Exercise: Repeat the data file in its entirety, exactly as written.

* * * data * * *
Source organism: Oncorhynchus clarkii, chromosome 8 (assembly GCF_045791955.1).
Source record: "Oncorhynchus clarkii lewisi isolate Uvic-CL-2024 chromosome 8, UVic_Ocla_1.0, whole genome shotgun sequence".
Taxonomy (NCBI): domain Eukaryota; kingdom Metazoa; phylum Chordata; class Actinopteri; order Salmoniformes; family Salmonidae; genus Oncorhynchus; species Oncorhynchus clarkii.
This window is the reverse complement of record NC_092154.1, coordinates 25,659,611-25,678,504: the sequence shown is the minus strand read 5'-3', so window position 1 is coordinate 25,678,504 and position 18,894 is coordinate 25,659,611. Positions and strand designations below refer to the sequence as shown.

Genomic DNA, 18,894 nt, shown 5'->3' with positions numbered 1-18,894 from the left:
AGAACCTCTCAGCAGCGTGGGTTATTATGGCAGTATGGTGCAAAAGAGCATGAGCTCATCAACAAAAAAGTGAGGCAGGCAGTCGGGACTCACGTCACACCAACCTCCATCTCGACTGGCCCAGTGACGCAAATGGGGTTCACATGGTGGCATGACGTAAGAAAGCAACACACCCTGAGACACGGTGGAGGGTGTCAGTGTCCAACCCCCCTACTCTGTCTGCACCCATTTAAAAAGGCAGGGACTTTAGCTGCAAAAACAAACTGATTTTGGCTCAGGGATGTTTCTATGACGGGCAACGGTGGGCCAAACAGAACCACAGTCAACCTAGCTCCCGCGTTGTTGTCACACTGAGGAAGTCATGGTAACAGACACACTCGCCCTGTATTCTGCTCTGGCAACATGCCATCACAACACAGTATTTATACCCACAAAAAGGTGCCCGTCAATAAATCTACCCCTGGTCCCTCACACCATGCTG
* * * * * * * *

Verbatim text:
Source organism: Oncorhynchus clarkii, chromosome 8 (assembly GCF_045791955.1).
Source record: "Oncorhynchus clarkii lewisi isolate Uvic-CL-2024 chromosome 8, UVic_Ocla_1.0, whole genome shotgun sequence".
Taxonomy (NCBI): domain Eukaryota; kingdom Metazoa; phylum Chordata; class Actinopteri; order Salmoniformes; family Salmonidae; genus Oncorhynchus; species Oncorhynchus clarkii.
This window is the reverse complement of record NC_092154.1, coordinates 25,659,611-25,678,504: the sequence shown is the minus strand read 5'-3', so window position 1 is coordinate 25,678,504 and position 18,894 is coordinate 25,659,611. Positions and strand designations below refer to the sequence as shown.

Genomic DNA, 18,894 nt, shown 5'->3' with positions numbered 1-18,894 from the left:
AGAACCTCTCAGCAGCGTGGGTTATTATGGCAGTATGGTGCAAAAGAGCATGAGCTCATCAACAAAAAAGTGAGGCAGGCAGTCGGGACTCACGTCACACCAACCTCCATCTCGACTGGCCCAGTGACGCAAATGGGGTTCACATGGTGGCATGACGTAAGAAAGCAACACACCCTGAGACACGGTGGAGGGTGTCAGTGTCCAACCCCCCTACTCTGTCTGCACCCATTTAAAAAGGCAGGGACTTTAGCTGCAAAAACAAACTGATTTTGGCTCAGGGATGTTTCTATGACGGGCAACGGTGGGCCAAACAGAACCACAGTCAACCTAGCTCCCGCGTTGTTGTCACACTGAGGAAGTCATGGTAACAGACACACTCGCCCTGTATTCTGCTCTGGCAACATGCCATCACAACACAGTATTTATACCCACAAAAAGGTGCCCGTCAATAAATCTACCCCTGGTCCCTCACACCATGCTG